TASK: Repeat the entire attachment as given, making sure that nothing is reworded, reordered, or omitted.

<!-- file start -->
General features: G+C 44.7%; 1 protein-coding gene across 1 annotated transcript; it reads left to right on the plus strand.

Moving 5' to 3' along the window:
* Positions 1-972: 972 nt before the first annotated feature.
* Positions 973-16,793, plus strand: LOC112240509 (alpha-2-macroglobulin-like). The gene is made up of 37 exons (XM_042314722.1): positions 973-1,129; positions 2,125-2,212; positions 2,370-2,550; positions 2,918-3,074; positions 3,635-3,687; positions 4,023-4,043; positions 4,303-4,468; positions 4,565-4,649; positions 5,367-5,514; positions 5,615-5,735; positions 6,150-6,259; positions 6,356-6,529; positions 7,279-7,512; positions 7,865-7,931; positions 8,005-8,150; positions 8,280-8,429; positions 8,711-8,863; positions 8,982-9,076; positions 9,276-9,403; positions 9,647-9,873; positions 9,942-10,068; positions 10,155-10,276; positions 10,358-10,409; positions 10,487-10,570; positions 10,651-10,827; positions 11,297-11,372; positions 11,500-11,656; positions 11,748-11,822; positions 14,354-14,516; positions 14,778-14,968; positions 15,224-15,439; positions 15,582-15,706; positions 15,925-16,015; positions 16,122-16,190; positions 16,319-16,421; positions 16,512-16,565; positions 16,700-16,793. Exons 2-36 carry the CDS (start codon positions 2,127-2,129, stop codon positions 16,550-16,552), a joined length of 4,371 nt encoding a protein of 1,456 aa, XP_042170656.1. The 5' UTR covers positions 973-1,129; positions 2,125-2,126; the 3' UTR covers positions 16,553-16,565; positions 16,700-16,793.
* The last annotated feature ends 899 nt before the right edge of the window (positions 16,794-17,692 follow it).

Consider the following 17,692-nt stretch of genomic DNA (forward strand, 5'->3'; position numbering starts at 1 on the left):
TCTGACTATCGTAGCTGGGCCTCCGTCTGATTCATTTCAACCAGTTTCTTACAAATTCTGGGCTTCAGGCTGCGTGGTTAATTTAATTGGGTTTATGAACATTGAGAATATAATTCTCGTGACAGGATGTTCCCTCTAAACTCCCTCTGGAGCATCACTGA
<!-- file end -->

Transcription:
General features: G+C 44.7%; 1 protein-coding gene across 1 annotated transcript; it reads left to right on the plus strand.

Moving 5' to 3' along the window:
* Positions 1-972: 972 nt before the first annotated feature.
* Positions 973-16,793, plus strand: LOC112240509 (alpha-2-macroglobulin-like). The gene is made up of 37 exons (XM_042314722.1): positions 973-1,129; positions 2,125-2,212; positions 2,370-2,550; positions 2,918-3,074; positions 3,635-3,687; positions 4,023-4,043; positions 4,303-4,468; positions 4,565-4,649; positions 5,367-5,514; positions 5,615-5,735; positions 6,150-6,259; positions 6,356-6,529; positions 7,279-7,512; positions 7,865-7,931; positions 8,005-8,150; positions 8,280-8,429; positions 8,711-8,863; positions 8,982-9,076; positions 9,276-9,403; positions 9,647-9,873; positions 9,942-10,068; positions 10,155-10,276; positions 10,358-10,409; positions 10,487-10,570; positions 10,651-10,827; positions 11,297-11,372; positions 11,500-11,656; positions 11,748-11,822; positions 14,354-14,516; positions 14,778-14,968; positions 15,224-15,439; positions 15,582-15,706; positions 15,925-16,015; positions 16,122-16,190; positions 16,319-16,421; positions 16,512-16,565; positions 16,700-16,793. Exons 2-36 carry the CDS (start codon positions 2,127-2,129, stop codon positions 16,550-16,552), a joined length of 4,371 nt encoding a protein of 1,456 aa, XP_042170656.1. The 5' UTR covers positions 973-1,129; positions 2,125-2,126; the 3' UTR covers positions 16,553-16,565; positions 16,700-16,793.
* The last annotated feature ends 899 nt before the right edge of the window (positions 16,794-17,692 follow it).

Consider the following 17,692-nt stretch of genomic DNA (forward strand, 5'->3'; position numbering starts at 1 on the left):
TCTGACTATCGTAGCTGGGCCTCCGTCTGATTCATTTCAACCAGTTTCTTACAAATTCTGGGCTTCAGGCTGCGTGGTTAATTTAATTGGGTTTATGAACATTGAGAATATAATTCTCGTGACAGGATGTTCCCTCTAAACTCCCTCTGGAGCATCACTGA